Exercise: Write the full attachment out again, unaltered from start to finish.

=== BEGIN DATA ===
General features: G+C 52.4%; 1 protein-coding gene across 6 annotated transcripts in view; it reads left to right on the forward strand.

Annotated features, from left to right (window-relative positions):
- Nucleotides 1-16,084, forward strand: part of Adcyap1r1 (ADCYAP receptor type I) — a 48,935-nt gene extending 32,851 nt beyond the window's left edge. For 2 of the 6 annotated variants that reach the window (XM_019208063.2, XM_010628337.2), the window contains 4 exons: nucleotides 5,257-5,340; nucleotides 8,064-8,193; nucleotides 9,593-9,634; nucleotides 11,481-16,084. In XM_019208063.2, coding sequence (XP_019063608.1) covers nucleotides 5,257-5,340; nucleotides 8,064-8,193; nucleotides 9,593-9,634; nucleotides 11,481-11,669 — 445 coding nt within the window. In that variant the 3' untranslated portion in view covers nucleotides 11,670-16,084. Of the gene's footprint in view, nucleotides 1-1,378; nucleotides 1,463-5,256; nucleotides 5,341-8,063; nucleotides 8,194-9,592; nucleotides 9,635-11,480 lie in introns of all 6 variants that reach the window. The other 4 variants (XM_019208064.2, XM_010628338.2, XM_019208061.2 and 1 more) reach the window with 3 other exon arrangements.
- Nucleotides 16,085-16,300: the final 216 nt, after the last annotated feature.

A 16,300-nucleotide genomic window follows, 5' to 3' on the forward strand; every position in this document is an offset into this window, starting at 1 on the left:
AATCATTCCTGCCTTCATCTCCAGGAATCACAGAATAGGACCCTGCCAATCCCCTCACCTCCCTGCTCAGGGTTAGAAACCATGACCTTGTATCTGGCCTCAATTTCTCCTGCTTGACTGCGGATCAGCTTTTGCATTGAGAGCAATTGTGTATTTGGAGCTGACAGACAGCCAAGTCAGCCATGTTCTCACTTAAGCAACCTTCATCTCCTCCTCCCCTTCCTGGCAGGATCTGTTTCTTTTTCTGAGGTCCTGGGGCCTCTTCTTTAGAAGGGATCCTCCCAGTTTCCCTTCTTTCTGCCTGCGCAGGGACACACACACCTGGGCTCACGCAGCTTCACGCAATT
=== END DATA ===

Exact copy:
General features: G+C 52.4%; 1 protein-coding gene across 6 annotated transcripts in view; it reads left to right on the forward strand.

Annotated features, from left to right (window-relative positions):
- Nucleotides 1-16,084, forward strand: part of Adcyap1r1 (ADCYAP receptor type I) — a 48,935-nt gene extending 32,851 nt beyond the window's left edge. For 2 of the 6 annotated variants that reach the window (XM_019208063.2, XM_010628337.2), the window contains 4 exons: nucleotides 5,257-5,340; nucleotides 8,064-8,193; nucleotides 9,593-9,634; nucleotides 11,481-16,084. In XM_019208063.2, coding sequence (XP_019063608.1) covers nucleotides 5,257-5,340; nucleotides 8,064-8,193; nucleotides 9,593-9,634; nucleotides 11,481-11,669 — 445 coding nt within the window. In that variant the 3' untranslated portion in view covers nucleotides 11,670-16,084. Of the gene's footprint in view, nucleotides 1-1,378; nucleotides 1,463-5,256; nucleotides 5,341-8,063; nucleotides 8,194-9,592; nucleotides 9,635-11,480 lie in introns of all 6 variants that reach the window. The other 4 variants (XM_019208064.2, XM_010628338.2, XM_019208061.2 and 1 more) reach the window with 3 other exon arrangements.
- Nucleotides 16,085-16,300: the final 216 nt, after the last annotated feature.

A 16,300-nucleotide genomic window follows, 5' to 3' on the forward strand; every position in this document is an offset into this window, starting at 1 on the left:
AATCATTCCTGCCTTCATCTCCAGGAATCACAGAATAGGACCCTGCCAATCCCCTCACCTCCCTGCTCAGGGTTAGAAACCATGACCTTGTATCTGGCCTCAATTTCTCCTGCTTGACTGCGGATCAGCTTTTGCATTGAGAGCAATTGTGTATTTGGAGCTGACAGACAGCCAAGTCAGCCATGTTCTCACTTAAGCAACCTTCATCTCCTCCTCCCCTTCCTGGCAGGATCTGTTTCTTTTTCTGAGGTCCTGGGGCCTCTTCTTTAGAAGGGATCCTCCCAGTTTCCCTTCTTTCTGCCTGCGCAGGGACACACACACCTGGGCTCACGCAGCTTCACGCAATT